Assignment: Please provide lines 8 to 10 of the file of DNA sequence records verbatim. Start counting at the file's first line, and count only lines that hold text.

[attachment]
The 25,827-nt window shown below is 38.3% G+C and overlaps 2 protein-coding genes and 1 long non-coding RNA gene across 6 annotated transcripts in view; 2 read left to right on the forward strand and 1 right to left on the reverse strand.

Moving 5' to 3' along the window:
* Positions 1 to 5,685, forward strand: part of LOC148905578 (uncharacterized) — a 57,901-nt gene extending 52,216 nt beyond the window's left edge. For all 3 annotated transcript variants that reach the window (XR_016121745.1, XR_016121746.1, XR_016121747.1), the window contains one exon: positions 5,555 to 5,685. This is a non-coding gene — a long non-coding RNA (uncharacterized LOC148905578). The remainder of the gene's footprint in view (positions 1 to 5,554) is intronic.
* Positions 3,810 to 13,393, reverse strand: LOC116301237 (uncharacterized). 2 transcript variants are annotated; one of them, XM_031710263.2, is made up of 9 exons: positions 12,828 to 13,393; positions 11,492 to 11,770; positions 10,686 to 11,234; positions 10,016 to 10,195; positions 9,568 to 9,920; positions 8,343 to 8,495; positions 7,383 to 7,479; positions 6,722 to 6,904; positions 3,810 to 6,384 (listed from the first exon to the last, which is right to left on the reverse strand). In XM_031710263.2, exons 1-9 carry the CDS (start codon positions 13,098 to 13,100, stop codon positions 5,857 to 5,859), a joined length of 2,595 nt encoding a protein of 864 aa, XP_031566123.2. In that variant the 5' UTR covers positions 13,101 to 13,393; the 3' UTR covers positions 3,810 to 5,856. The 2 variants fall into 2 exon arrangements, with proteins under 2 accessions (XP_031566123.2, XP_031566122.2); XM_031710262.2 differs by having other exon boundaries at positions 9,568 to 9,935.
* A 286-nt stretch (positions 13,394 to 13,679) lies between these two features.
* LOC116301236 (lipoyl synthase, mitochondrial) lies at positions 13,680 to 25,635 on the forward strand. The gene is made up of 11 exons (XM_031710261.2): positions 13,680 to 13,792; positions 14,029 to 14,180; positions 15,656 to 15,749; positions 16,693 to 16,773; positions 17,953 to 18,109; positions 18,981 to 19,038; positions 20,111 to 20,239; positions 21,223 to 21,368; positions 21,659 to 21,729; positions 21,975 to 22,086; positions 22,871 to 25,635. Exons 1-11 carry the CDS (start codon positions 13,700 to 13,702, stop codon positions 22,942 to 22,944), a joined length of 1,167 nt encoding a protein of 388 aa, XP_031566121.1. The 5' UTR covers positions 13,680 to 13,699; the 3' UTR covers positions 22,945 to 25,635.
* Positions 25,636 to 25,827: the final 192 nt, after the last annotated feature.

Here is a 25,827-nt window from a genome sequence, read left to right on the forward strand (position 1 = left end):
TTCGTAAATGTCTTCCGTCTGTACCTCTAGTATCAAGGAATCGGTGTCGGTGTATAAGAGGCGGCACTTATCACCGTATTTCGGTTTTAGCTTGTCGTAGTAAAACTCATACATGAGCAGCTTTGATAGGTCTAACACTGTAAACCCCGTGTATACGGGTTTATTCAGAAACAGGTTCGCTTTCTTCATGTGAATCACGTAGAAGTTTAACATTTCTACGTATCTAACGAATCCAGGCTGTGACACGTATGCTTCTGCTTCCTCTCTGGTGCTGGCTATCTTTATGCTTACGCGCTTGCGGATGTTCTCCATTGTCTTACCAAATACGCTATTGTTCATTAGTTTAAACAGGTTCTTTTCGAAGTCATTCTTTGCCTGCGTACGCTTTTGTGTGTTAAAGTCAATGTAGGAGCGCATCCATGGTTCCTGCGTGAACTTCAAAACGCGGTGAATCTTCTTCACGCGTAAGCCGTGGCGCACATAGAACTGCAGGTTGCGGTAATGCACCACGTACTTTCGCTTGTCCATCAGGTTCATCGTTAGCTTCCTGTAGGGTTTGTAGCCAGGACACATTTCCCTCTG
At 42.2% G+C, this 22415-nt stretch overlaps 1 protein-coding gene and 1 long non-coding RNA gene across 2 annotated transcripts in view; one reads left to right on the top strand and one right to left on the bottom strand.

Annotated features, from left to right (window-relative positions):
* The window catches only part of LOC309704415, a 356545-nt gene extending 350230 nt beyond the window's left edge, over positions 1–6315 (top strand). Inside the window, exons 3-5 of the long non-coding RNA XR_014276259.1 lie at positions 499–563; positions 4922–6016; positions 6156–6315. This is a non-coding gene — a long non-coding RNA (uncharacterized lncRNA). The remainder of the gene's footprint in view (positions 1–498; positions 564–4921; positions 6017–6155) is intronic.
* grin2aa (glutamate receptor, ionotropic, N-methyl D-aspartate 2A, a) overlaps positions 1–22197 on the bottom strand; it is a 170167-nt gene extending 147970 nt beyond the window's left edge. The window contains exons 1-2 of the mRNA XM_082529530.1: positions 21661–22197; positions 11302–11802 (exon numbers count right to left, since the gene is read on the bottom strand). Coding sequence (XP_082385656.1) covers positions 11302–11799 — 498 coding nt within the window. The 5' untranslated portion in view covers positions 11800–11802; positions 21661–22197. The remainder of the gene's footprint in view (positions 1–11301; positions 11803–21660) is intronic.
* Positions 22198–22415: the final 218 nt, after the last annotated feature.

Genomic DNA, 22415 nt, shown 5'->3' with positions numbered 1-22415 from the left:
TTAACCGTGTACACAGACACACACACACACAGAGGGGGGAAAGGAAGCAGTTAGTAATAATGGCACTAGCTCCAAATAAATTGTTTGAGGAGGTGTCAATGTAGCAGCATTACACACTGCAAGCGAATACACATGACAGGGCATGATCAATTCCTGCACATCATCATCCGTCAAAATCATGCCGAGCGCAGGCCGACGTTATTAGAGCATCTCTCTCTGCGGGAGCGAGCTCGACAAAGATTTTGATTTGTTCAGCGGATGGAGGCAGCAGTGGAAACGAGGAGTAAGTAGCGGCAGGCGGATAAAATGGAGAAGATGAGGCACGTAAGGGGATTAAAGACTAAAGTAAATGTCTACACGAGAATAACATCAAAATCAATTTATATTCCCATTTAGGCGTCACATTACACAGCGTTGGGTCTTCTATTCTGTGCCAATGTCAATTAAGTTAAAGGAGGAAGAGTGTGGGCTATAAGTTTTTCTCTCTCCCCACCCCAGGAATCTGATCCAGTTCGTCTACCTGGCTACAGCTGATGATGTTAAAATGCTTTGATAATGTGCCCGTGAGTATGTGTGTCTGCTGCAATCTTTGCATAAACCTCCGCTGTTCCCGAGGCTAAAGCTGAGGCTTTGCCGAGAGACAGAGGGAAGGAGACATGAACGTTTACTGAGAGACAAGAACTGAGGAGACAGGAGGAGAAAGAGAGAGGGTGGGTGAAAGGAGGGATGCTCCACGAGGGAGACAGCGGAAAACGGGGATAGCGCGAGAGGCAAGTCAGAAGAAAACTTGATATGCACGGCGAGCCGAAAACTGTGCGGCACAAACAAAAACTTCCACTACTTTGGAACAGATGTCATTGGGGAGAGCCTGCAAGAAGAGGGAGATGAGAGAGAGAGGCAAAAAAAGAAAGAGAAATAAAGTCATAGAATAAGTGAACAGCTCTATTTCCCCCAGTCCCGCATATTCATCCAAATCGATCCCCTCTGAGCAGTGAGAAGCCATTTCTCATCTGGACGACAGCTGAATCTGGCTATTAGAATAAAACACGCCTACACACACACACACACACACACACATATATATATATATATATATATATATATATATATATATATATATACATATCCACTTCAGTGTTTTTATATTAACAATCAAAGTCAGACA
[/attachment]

Here is a 25,827-nt window from a genome sequence, read left to right on the forward strand (position 1 = left end):
TTCGTAAATGTCTTCCGTCTGTACCTCTAGTATCAAGGAATCGGTGTCGGTGTATAAGAGGCGGCACTTATCACCGTATTTCGGTTTTAGCTTGTCGTAGTAAAACTCATACATGAGCAGCTTTGATAGGTCTAACACTGTAAACCCCGTGTATACGGGTTTATTCAGAAACAGGTTCGCTTTCTTCATGTGAATCACGTAGAAGTTTAACATTTCTACGTATCTAACGAATCCAGGCTGTGACACGTATGCTTCTGCTTCCTCTCTGGTGCTGGCTATCTTTATGCTTACGCGCTTGCGGATGTTCTCCATTGTCTTACCAAATACGCTATTGTTCATTAGTTTAAACAGGTTCTTTTCGAAGTCATTCTTTGCCTGCGTACGCTTTTGTGTGTTAAAGTCAATGTAGGAGCGCATCCATGGTTCCTGCGTGAACTTCAAAACGCGGTGAATCTTCTTCACGCGTAAGCCGTGGCGCACATAGAACTGCAGGTTGCGGTAATGCACCACGTACTTTCGCTTGTCCATCAGGTTCATCGTTAGCTTCCTGTAGGGTTTGTAGCCAGGACACATTTCCCTCTG
At 42.2% G+C, this 22415-nt stretch overlaps 1 protein-coding gene and 1 long non-coding RNA gene across 2 annotated transcripts in view; one reads left to right on the top strand and one right to left on the bottom strand.